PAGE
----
SUGGESTED ART MATERIALS
Prang watercolors are great. The black is so dark, I've substituted it for india ink in a pinch. Just make sure you don't buy their 'washable' version. Sargent brand watercolors have an orange which is much too pale, and a black that is really a grey that I've found frustrates students when using them. I stopped using Sargent in 1996. Note: Since around 2007 the brushes for these sets are not what they once were and lack in quality.
There are several classroom grade products made by Prang that I like. In comparison to Crayola and Sargent, Prang may cost a bit more but it's worth it. And in the case of glue sticks, they hold better and last longer if used right.
Prang makes crayons that are made of soybeams (not wax) that have a tendency to actually blend, if only just a bit. That's something that traditional crayons don't do.
Prang or crayola are both fine for the classroom and can be found in most stores including Staples, so they are easy to find.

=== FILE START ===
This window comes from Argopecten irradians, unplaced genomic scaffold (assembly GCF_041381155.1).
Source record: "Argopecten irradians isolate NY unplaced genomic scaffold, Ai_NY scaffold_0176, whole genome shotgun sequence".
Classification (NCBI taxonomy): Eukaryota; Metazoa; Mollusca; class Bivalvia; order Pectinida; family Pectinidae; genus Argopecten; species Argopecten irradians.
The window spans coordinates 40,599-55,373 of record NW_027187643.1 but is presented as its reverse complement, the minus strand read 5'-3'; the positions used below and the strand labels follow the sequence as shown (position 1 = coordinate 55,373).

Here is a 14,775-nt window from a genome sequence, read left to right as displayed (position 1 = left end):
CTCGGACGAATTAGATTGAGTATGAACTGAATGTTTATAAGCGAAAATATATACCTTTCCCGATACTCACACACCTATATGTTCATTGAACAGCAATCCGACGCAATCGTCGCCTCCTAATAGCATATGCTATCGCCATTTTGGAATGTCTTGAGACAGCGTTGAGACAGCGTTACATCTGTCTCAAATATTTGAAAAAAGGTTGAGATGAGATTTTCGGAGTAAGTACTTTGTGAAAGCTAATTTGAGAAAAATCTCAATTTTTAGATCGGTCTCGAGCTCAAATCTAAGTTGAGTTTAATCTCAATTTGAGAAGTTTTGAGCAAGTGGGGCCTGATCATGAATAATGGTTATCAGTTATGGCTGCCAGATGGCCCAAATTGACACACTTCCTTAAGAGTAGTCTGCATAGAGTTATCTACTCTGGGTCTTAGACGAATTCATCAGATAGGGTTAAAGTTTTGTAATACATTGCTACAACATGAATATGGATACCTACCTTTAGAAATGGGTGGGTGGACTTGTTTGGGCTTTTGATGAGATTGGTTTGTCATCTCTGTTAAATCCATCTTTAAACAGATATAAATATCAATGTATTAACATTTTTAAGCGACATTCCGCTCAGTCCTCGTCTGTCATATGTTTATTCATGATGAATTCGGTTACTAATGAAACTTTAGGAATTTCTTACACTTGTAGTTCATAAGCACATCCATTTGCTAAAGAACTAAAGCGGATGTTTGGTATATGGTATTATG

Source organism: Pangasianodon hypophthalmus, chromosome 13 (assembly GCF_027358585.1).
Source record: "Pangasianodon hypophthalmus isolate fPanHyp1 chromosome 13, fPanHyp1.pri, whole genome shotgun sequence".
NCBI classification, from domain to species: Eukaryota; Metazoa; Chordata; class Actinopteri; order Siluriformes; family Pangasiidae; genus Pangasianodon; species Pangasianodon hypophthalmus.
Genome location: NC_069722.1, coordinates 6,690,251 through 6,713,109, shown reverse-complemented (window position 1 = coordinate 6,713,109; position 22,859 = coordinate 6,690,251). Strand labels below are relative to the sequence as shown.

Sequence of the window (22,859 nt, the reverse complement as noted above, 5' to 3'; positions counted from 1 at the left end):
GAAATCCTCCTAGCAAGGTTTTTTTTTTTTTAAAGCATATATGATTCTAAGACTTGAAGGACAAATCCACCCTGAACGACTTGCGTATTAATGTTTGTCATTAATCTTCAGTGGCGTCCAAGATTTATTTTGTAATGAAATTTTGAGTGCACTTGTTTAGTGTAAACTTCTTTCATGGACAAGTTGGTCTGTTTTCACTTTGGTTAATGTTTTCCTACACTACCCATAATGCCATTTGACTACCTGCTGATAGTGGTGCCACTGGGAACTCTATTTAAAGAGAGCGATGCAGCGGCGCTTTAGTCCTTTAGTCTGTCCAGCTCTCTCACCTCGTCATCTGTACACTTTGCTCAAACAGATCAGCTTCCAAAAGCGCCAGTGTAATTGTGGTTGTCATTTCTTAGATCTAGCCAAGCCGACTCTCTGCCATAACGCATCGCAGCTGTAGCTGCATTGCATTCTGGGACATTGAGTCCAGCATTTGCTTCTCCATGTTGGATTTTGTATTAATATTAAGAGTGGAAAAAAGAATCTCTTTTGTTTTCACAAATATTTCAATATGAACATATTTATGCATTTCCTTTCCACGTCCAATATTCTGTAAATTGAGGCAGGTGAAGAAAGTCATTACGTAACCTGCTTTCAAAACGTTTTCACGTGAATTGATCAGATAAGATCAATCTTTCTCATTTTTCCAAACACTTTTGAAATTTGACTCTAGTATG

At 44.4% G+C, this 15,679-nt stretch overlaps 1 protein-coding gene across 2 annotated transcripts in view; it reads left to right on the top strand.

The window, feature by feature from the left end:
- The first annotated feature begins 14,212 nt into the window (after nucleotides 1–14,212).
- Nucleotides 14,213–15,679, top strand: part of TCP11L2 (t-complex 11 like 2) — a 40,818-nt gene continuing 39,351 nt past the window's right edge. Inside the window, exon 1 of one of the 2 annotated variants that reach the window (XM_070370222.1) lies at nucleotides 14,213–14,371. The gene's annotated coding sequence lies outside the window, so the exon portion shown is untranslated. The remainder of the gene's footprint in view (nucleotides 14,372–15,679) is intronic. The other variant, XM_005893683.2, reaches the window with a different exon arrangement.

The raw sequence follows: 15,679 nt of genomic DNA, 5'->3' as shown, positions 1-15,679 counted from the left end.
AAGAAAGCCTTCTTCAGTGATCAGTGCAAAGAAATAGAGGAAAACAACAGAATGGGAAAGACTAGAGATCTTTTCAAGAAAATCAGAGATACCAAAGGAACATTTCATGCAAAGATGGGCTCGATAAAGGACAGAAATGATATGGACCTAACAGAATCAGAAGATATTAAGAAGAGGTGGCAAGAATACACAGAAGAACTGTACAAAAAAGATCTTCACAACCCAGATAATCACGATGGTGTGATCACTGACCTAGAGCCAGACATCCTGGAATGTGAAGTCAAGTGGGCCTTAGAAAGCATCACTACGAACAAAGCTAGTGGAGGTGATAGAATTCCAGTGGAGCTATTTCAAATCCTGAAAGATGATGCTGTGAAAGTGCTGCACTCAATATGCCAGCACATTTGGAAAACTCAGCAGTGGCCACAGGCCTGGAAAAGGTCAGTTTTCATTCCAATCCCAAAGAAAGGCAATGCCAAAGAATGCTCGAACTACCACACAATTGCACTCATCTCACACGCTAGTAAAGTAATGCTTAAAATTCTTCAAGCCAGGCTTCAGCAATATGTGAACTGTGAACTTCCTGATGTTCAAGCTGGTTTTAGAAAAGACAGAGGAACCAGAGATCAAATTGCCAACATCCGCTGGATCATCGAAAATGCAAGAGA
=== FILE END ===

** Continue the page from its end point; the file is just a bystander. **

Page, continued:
While many classrooms use Fiskars, I prefer scissors made by Acme. The plastic handles last longer. Although the students may be amused to see me snap the handle of a pair of scissors during a demonstration, I don't do it with Acme scissors, as I did with Fiskars. Acme even makes scissors made of Titanium. Why that's important, I don't know. It just sounds cool.
As far as classroom grade oil pastels go, I prefer 'Cray Pas' by Sakura. There are better oil pastels out there made for adults like the brand Rembrandt, but these are fine with children. Pastels should feel soft when you use them and blend well. It's a shame that there isn't a brand of oil pastels something between these and the 'professional' ones used by artists such as Sennelier. The prices differences is huge and there is not a brand in between.
Speedball is good for printing. Liquitex makes decent basic acrylic paints, as does Utrect. Sometimes mixing brands doesn't work. The colors don't blend well and the consistency and textures are in opposition.
I suggest a collection of flat and round brushes in a variety of sizes. The brushes I avoid are the plastic handled candy colored ones sold in multiples - often found in dollar stores. In general, as long as the hairs don't fall out while painting, it's good enough for students.
You can achieve a lot with just basic materials, as I prove to my students. Other materials I use are China Markers by Prang or Sanford, recycled drawing paper by Canson and Sharpie markers (especially the twin tips). I also like getting 'art materials' from hardwood stores. For writing, I use Sharpie Pen or black micro roller pens by Uniball. My computers are manufactured by Apple. F.Y.I.